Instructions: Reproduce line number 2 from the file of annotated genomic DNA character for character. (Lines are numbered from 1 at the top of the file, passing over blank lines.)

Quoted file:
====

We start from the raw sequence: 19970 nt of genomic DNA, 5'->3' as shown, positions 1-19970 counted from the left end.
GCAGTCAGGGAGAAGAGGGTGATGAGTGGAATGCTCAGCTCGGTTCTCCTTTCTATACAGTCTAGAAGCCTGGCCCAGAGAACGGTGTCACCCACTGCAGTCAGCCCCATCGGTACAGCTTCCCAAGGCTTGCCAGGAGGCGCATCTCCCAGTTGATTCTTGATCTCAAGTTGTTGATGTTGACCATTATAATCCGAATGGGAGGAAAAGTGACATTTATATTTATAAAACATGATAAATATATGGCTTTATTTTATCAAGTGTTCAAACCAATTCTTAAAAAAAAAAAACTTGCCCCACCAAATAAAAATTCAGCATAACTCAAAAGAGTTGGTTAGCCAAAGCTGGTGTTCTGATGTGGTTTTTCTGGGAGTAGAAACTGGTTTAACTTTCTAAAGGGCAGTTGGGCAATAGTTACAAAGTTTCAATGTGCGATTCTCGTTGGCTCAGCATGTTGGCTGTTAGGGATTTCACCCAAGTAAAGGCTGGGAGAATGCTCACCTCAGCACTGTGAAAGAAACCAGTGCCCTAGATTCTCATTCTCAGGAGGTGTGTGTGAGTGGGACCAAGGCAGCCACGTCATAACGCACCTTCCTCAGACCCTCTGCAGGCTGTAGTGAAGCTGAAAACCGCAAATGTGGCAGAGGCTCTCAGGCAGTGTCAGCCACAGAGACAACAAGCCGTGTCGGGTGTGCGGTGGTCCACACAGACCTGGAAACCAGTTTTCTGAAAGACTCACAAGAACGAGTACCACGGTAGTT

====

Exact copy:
GCAGTCAGGGAGAAGAGGGTGATGAGTGGAATGCTCAGCTCGGTTCTCCTTTCTATACAGTCTAGAAGCCTGGCCCAGAGAACGGTGTCACCCACTGCAGTCAGCCCCATCGGTACAGCTTCCCAAGGCTTGCCAGGAGGCGCATCTCCCAGTTGATTCTTGATCTCAAGTTGTTGATGTTGACCATTATAATCCGAATGGGAGGAAAAGTGACATTTATATTTATAAAACATGATAAATATATGGCTTTATTTTATCAAGTGTTCAAACCAATTCTTAAAAAAAAAAAACTTGCCCCACCAAATAAAAATTCAGCATAACTCAAAAGAGTTGGTTAGCCAAAGCTGGTGTTCTGATGTGGTTTTTCTGGGAGTAGAAACTGGTTTAACTTTCTAAAGGGCAGTTGGGCAATAGTTACAAAGTTTCAATGTGCGATTCTCGTTGGCTCAGCATGTTGGCTGTTAGGGATTTCACCCAAGTAAAGGCTGGGAGAATGCTCACCTCAGCACTGTGAAAGAAACCAGTGCCCTAGATTCTCATTCTCAGGAGGTGTGTGTGAGTGGGACCAAGGCAGCCACGTCATAACGCACCTTCCTCAGACCCTCTGCAGGCTGTAGTGAAGCTGAAAACCGCAAATGTGGCAGAGGCTCTCAGGCAGTGTCAGCCACAGAGACAACAAGCCGTGTCGGGTGTGCGGTGGTCCACACAGACCTGGAAACCAGTTTTCTGAAAGACTCACAAGAACGAGTACCACGGTAGTT